velocity vectors are represented at different time steps from the impact to the primary wave propagation
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MONITORING AND MODELLING OF ROCK SLIDES AND ROCK AVALANCHES
Italian Journal of Engineering Geology and Environment - Book Series (6) www.ijege.uniroma1.it © 2013 Sapienza Università
Editrice
11
and lower properties for the old landslide material lo-
cated on the opposite valley flank (ϕ = 13° to 7.5°, c =
100 kPa to 10 kPa reduced according to a plastic strain
softening model).
The pre-failure and post failure topography have
been obtained by available topographic maps (R
oSSi
& S
eMenZa
, 1965), and recent Lidar surveys (Regione
Friuli Venezia Giulia) which together with borehole
data (B
Roili
, 1967), geological cross sections (R
oSSi
&
S
eMenZa
, 1967) and field checks allowed to trace the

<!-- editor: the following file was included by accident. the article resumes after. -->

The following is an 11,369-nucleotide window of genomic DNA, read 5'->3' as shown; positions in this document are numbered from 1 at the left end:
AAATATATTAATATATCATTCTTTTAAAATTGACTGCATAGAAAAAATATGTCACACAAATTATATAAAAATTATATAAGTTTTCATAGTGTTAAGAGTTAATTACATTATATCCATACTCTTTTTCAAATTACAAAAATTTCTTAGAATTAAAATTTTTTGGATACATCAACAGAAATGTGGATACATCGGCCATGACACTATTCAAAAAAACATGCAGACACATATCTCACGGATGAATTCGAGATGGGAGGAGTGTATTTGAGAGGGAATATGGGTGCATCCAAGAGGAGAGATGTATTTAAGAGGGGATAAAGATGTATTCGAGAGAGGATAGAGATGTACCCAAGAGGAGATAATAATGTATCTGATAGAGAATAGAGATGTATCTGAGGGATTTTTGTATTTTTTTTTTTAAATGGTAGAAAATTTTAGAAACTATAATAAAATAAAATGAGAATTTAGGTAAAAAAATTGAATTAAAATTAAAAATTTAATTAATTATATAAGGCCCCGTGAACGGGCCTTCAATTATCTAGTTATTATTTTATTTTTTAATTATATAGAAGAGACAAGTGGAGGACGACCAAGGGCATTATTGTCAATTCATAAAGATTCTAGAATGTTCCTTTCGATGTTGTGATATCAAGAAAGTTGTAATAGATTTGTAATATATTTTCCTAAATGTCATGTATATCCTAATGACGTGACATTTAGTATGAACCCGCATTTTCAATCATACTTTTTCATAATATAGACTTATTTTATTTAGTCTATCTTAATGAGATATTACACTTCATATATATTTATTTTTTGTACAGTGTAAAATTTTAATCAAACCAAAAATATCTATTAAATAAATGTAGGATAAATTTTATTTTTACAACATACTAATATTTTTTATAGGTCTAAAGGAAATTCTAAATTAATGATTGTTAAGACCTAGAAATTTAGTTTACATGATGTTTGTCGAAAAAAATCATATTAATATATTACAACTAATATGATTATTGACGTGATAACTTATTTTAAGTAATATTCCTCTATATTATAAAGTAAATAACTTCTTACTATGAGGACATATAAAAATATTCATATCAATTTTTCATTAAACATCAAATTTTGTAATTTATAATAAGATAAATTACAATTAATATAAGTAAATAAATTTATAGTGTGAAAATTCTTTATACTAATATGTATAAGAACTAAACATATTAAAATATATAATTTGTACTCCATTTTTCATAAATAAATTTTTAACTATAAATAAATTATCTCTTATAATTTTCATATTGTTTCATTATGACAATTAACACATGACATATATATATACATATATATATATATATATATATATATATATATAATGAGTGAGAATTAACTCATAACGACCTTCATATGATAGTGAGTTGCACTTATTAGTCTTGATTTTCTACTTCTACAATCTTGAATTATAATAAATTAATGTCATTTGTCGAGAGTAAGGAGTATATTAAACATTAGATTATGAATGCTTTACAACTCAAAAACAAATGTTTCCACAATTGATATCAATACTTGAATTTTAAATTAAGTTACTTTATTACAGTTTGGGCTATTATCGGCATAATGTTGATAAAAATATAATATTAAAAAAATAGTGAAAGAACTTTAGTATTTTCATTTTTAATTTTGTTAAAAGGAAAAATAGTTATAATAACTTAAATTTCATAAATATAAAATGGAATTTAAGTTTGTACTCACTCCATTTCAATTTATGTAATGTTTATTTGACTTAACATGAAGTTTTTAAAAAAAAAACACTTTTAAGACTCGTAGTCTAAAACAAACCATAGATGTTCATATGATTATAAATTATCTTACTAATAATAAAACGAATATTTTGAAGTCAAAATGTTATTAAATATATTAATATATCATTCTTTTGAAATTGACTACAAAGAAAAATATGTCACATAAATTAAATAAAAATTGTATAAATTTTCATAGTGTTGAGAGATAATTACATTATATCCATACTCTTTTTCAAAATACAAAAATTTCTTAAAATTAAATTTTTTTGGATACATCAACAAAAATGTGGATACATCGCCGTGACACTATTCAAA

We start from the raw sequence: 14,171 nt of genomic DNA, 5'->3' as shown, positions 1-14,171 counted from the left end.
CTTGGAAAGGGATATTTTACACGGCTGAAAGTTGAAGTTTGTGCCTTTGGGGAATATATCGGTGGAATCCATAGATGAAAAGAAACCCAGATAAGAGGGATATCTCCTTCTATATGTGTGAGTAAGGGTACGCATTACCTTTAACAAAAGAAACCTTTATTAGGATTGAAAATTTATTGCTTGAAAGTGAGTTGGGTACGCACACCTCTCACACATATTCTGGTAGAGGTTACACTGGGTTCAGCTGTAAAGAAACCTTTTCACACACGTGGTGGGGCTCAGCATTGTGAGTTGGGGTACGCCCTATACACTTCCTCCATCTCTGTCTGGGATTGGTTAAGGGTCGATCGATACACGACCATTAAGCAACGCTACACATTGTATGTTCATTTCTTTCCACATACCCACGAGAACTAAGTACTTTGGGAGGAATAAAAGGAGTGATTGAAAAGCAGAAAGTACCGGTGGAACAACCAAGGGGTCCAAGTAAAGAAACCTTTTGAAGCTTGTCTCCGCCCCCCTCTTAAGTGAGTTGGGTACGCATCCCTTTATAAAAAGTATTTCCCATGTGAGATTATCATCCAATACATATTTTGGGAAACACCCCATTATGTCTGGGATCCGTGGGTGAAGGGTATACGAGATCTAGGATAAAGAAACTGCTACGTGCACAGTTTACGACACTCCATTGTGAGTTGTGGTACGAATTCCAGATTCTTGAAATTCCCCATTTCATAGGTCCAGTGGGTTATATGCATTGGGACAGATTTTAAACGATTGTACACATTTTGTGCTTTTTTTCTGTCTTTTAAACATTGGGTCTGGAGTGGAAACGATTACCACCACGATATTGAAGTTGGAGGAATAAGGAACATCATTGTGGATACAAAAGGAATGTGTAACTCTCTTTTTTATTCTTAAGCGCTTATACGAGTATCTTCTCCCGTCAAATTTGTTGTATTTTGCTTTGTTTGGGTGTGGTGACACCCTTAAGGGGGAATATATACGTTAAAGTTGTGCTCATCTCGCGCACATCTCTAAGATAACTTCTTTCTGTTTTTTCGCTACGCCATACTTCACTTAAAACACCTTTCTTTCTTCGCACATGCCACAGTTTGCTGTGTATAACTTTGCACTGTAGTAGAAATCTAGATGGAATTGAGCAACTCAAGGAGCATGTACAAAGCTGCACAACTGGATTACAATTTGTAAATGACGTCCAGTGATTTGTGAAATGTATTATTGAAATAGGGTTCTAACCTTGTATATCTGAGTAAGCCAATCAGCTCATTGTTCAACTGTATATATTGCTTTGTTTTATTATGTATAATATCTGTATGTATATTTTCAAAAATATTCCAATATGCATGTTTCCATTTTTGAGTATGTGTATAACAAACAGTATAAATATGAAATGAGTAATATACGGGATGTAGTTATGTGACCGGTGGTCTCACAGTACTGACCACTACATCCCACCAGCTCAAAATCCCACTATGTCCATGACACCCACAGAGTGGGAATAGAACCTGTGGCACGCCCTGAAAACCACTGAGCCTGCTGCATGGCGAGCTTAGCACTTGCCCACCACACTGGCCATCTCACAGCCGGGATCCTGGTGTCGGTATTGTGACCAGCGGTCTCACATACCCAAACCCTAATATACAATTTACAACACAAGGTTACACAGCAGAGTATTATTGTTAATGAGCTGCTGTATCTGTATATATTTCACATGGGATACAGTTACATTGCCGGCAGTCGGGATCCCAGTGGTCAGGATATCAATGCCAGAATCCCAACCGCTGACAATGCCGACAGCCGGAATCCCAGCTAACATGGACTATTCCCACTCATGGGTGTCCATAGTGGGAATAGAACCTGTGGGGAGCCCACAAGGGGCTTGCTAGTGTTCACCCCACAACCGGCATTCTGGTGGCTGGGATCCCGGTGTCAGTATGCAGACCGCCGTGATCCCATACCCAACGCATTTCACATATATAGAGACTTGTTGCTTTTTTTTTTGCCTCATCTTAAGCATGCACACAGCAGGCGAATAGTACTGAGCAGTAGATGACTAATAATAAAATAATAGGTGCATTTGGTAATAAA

failure surface geometry.
Figure 11 presents some of the results in terms of
velocity vectors at two different instants. The average
duration of the rockslide since its release to the arrest
is about 51 s, a duration quite well comparable with
previous estimations (C
iaBaTTi
, 1964) and records. The
maximum water wave runup on the opposite valley
side is very well simulated as well as the final deposit
geometry and the water front splitting in an upstream
and downstream direction. Back washing along the
rockslide surface is well catched by the model (see
bottom Figure 11; v
iPaRelli
& M
eRla
, 1968).
The comparison between the streamlines geometry
computed by the FE code for the rockslide and their real
counterparts is also used for calibration. These are repre-
sented by the relative displacement vectors of well rec-
ognizable points and rocky outcrops mapped by R
oSSi
&
Fig. 10 - 2D model results of the Vajont rockslide with simulation of the water wave at different time steps till water becoming
still. Landslide mass subdivided in different colors to evidence internal deformation. Light cyan colored mass on the
right hand flank of the valley represents the paleo landslide material described by R
oSSi
& S
emenza
(1965)
Fig. 11 - Fully 3D simulation of the Vajont rockslide and
water wave top) and middle) velocity vectors
after 21 s. In the middle the brown and cyan